by- Nityanand Jayaraman

1. Has Supreme Court ordered the reopening of Sterlite Copper Smelter?ANS: No. It has merely refused to stay the NGT order which quashed the order of the TNPCB rejecting Sterlite’s license to operate and the grounds for the same. It also passed an injunction on a stay of the NGT order obtained by Prof. Fatima of Thoothukudi in the Madras High Court. While quashing TNPCB and GoTN’s orders revoking Sterlite’s license and shutting down the plant, the NGT had also asked TNPCB to consider afresh the company’s application for renewal of license to operate. It held that the five reasons cited by it to reject the license are not valid. On 9.4.2018, TNPCB rejected Vedanta’s request for renewal of Consent to Operate citing five reasons:a) that the company had failed to submit monthly groundwater analyses resultsb) that the company had failed to submit periodic air monitoring results for heavy metals from an accredited laboratory;c) that the company had operated without a valid hazardous waste authorisation;d) that the company had dumped copper slag on the banks of River Uppar and failed to remove it and to build a retaining wall to prevent it from encroaching on the river;e) that the company had not constructed its gypsum pond as per CPCB guidelines.


2. Does this mean that the TNPCB now HAS to grant license?ANS: No. No authority can direct the TNPCB — a statutory body set up under the Water Act — to issue or reject a license. That decision is solely the Board’s prerogative. Judicial authorities can set aside an order of the Board and direct the Board to re-consider an application. However, when the application — in this case for renewal of consent — is returned to the Board, the Board will have to take a decision that is in line with the law, after satisfying itself that the applicant is deserving of a license to operate and after ensuring that the applicant has complied with all prior consent conditions. It also has to ensure that Vedanta — in this case — has all that is needed to ensure that its operations do not harm the environment. It cannot however, cite any of the five reasons already set aside (rightly or wrongly) by the Tribunal, unless the Tribunal’s order is reversed on appeal at the Supreme Court.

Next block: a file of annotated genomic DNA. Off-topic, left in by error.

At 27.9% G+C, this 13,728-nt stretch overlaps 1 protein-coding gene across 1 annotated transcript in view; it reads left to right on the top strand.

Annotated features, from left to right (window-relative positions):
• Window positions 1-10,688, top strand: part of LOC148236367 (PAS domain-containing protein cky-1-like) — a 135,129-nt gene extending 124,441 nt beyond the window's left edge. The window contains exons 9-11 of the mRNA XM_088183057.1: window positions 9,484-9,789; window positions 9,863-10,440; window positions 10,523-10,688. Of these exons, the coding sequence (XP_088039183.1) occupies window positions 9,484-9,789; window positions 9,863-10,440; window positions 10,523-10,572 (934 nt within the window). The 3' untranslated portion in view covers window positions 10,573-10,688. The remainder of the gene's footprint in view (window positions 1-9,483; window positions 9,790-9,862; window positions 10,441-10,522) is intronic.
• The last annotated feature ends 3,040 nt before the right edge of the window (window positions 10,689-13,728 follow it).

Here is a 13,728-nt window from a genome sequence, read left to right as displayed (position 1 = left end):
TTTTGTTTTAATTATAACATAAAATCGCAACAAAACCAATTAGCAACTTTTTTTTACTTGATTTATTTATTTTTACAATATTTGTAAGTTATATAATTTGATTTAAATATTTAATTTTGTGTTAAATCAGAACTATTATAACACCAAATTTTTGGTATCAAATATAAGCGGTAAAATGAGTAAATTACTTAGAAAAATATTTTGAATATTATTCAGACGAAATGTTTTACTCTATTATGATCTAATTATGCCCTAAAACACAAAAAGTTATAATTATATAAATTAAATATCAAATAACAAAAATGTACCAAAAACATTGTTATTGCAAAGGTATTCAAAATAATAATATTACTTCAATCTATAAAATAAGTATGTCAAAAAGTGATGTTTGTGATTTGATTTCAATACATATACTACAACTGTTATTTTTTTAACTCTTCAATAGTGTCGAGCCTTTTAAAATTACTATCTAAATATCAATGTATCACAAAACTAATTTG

3. What can we expect now?ANS: You can expect Vedanta to write a fresh letter to TNPCB asking it to consider their applications for Renewal of Consent to Operate and renewal of hazardous waste authorisations anew. You can expect TNPCB to consider that application. You can hope that the TNPCB will do a better job of presenting violations and following procedures this time.


TNPCB is expected to consider the submissions, take into account specific complaints raised by public and then decide on the application.


4. Can TNPCB reject the license once again?ANS: Yes, it can. But for such a rejection to sustain a legal challenge, it must be done lawfully and on unshakeable grounds. If the TNPCB finds a reason to reject the application — such as, say, a violation of a Consent Condition — it should offer Vedanta an opportunity to clarify its position and show cause why action should not be taken against it. Only if Vedanta’s reasons are not satisfactory can the TNPCB take the next step of rejecting the license.


5. Are there good grounds to reject the license?ANS: Yes. There are numerous grounds on the basis of which the factory can never be allowed to reopen. Fraud, misrepresentation of data and an irreparably under-designed facility are just a few such problems that present strong grounds for rejection of license.


This by no means is the end of the road. There is many a legal slip between the cup and the lip.

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